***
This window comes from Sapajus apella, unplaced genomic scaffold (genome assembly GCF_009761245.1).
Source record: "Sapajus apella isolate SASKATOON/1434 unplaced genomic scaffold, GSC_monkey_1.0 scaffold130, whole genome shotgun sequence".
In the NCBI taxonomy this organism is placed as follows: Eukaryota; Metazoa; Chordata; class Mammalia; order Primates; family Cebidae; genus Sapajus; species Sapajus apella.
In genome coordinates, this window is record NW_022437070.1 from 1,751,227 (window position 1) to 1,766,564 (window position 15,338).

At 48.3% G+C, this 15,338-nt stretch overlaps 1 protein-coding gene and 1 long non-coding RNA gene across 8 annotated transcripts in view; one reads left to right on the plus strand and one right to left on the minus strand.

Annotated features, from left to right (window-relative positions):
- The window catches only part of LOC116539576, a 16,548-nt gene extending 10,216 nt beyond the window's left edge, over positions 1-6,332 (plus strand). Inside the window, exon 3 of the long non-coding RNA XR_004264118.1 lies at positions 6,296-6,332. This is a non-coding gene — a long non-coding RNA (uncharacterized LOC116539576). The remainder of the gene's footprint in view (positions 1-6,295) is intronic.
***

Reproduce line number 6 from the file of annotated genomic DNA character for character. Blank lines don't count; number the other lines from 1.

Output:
Annotated features, from left to right (window-relative positions):